Waterfalls and Rapids

Occur when there is a sudden change in the gradient of a river.

  • Rivers flow over bands of soft and hard rock.
  • The softer rock erodes more quickly, leaving a plateau of the more resistant rock.
  • This creates an undercut, leaving an overhang of the hard rock. Where the water falls down over this hard rock, it creates a plunge pool below. The force of the water landing in the plunge pool and the weaker rock in its load deepens the plunge pool.
  • Eventually, the resistant rock collapses, falling into the plunge pool.
  • The waterfall is moved upstream, leaving a gorge.
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Cylindrical holes drilled into the bed of a river by water at high velocity with pebbles in its loadThey occur in the upper/middle course.

  • Vertical eddies in the water are strong enough that sediment grinds a hole in the rock.
  • Can be from a few centimetres to a metre wide.
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Braided channels

Braided channels are when the river is forced by islands of deposited sediment to split into several channels. They occur due to large levels of sand/gravel and a variable dischargeBraiding also occurs in semi arid areas that recieve rivers from mountainous areas and glacial streams with variable annual discharge.

  • The channel becomes very wide in relation to its depth.
  • The river becomes choked with sandbars
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Meanders are sinuous bends in a river.

  • In low flow conditions, straight channels have alternating bars of sediment on their beds, forcing the water to move around them.
  • This creates alternating shallow sections (riffles) and deeper areas (pools).
  • The maximum velocity is therefore directed towards one of the banks, making an outer concave bank. It erodes, and the river's sinuosity increases.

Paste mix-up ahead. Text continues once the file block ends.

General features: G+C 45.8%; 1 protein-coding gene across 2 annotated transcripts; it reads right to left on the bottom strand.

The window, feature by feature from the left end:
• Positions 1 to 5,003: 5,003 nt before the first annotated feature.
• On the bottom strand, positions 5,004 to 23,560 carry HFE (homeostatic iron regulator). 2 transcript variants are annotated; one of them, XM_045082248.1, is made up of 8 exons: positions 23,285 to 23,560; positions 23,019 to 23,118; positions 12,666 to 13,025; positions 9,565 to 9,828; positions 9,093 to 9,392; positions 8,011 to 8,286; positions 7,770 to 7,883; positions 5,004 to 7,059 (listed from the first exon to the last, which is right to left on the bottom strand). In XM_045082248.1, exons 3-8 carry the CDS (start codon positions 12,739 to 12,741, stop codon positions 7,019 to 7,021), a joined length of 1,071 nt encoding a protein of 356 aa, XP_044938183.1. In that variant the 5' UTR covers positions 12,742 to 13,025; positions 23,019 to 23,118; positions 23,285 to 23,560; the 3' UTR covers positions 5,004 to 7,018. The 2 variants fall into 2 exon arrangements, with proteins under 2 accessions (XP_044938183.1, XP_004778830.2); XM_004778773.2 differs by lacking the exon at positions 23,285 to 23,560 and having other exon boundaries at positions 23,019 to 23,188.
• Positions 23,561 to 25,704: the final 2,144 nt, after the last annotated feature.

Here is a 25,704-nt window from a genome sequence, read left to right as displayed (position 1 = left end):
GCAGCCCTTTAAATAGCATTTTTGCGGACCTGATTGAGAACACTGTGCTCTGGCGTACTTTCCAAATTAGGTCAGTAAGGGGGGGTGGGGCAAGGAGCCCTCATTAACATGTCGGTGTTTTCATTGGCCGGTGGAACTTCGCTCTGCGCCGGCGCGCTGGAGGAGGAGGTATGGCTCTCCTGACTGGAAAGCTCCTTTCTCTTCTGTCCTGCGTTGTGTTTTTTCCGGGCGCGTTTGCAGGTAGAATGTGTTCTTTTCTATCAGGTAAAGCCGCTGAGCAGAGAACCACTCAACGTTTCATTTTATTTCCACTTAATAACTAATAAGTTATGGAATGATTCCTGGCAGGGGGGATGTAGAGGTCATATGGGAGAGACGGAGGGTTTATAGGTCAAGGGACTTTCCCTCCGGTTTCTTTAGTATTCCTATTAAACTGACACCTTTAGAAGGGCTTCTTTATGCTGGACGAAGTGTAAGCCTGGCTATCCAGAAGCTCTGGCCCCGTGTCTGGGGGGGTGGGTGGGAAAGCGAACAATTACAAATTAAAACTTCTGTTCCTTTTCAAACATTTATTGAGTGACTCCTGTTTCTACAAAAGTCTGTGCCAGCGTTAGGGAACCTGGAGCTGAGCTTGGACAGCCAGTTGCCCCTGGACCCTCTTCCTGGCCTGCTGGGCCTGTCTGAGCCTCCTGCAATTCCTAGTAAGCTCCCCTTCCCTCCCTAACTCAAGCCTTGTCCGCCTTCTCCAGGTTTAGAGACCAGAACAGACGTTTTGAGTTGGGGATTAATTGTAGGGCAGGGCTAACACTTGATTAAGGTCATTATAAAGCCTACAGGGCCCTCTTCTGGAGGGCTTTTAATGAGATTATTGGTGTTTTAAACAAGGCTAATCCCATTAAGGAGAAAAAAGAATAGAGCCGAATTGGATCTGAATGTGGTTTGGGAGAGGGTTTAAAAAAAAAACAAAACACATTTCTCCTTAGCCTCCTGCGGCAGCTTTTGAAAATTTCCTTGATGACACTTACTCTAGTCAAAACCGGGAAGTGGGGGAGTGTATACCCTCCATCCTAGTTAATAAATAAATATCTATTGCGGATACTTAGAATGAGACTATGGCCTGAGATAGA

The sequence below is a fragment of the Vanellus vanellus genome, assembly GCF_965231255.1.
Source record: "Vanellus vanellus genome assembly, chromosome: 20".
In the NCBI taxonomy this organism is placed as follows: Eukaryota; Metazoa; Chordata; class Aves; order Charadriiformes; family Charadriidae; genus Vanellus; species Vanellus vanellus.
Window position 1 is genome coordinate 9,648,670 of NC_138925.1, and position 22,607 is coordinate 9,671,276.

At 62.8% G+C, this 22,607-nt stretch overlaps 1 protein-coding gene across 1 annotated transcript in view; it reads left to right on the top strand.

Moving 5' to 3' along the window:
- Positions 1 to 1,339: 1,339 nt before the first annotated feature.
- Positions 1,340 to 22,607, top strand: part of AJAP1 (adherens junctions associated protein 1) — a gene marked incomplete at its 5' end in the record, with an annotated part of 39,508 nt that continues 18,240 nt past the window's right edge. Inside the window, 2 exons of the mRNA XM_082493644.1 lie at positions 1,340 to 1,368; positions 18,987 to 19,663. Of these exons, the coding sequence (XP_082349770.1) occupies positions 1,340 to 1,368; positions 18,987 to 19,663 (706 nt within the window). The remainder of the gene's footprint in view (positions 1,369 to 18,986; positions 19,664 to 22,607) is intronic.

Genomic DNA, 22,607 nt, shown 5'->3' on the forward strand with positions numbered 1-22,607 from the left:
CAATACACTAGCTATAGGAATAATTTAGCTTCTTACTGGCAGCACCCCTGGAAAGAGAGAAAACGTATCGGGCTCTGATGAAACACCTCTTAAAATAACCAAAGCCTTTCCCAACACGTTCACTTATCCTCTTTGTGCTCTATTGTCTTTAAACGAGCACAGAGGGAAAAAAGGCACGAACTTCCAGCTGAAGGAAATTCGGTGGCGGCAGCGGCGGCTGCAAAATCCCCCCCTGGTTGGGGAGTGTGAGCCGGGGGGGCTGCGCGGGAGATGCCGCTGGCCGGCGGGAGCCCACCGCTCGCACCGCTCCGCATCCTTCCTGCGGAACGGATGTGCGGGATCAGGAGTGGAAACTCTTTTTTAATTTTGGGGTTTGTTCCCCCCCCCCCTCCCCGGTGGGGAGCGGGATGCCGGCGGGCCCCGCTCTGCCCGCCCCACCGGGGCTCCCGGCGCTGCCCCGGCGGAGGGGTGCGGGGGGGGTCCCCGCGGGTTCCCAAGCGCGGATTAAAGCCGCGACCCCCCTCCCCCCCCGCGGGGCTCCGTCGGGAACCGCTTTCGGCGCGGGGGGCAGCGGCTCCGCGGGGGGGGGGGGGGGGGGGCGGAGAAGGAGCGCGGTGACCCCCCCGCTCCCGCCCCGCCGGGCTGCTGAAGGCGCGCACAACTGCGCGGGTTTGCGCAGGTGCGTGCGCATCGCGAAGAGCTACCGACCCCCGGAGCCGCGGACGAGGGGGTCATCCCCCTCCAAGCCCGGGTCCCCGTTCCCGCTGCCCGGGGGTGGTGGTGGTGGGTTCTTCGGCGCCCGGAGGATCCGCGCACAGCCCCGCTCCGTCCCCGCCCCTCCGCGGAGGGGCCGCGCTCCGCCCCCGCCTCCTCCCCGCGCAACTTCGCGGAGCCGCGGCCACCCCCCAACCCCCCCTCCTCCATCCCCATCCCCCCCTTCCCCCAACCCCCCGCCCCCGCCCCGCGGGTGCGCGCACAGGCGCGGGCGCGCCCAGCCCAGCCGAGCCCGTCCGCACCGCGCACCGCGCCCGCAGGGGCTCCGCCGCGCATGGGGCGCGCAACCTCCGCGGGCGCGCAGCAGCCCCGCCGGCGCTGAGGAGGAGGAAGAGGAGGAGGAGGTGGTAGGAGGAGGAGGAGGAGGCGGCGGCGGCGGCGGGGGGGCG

• The cross section of a river is asymmetrical.
  • The outer bank forms a river cliff/bluff with a deep pool close to the bank, which is undercut by erosion. The inner bank becomes a point bar.
  • Meanders flow across to the concave outer band with a compensatory subsurface return - helicoidal flow.
  • Eroded material on the outer bank is transported along and deposited on the inner.
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Oxbow lakes

A horseshoe lake separated from the river, created where there are meanders.

  • The river is eroding laterally
  • The meander becomes narrower, due to high discharge -The river erodes the outside of the bends and deposits on the inside so its course is changing.
  • This erosion narrows the neck of the meander
  • To take the path of least energy usage, during a flood, the river cuts through the neck of the meander, creating the new channel.
  • A horseshoe shape is left behind. New deposition seals off the ends and the cut-off becomes an ox-bow lake
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  • On the middle and lower courses, a river is at risk from flooding during times of high discharge.
  • If it floods, the velocity falls, resulting in deposition and forming small raised banks along the sides of the channel.
  • Subsequent floods increase the size of these banks.
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Flood Plains

Flood plains are created as a result of erosion and deposition. A floodplain is the area around a river that is covered in times of flood. 

  • They are relatively flat areas of land on either side of the river which form the valley floor in the middle and lower courses.
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Deltas are a feature of deposition at the mouth of a river.

  • They occur as fresh water mixes with sea water and clay particles coagulate. Clay then settles on the riverbed.
  • Deltas only form when the rate of deposition exceeds that of sediment removal.

They are usually composed of:

  • larger particles (the first to be deposited), which make the topset beds,
  • medium grade particles (deposited as steep angled wedges), which make the foreset beds,
  • the finest particles (which travel furthest), which form the bottomset beds.
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Types of delta

  • Arcuate - the land around the river mouth arches out into the sea and the river splits many times on the way to the sea, creating a fan effect. curving shoreline, dentritic (branched form resembling a tree) pattern of drainage
  • Bird's foot - the river splits on the way to the sea, each part of the river juts out into the sea, rather like a bird's foot
  • Cuspatethe land around the mouth of the river juts out arrow-like into the sea. Shaped by gentle opposing currents/longshore drift
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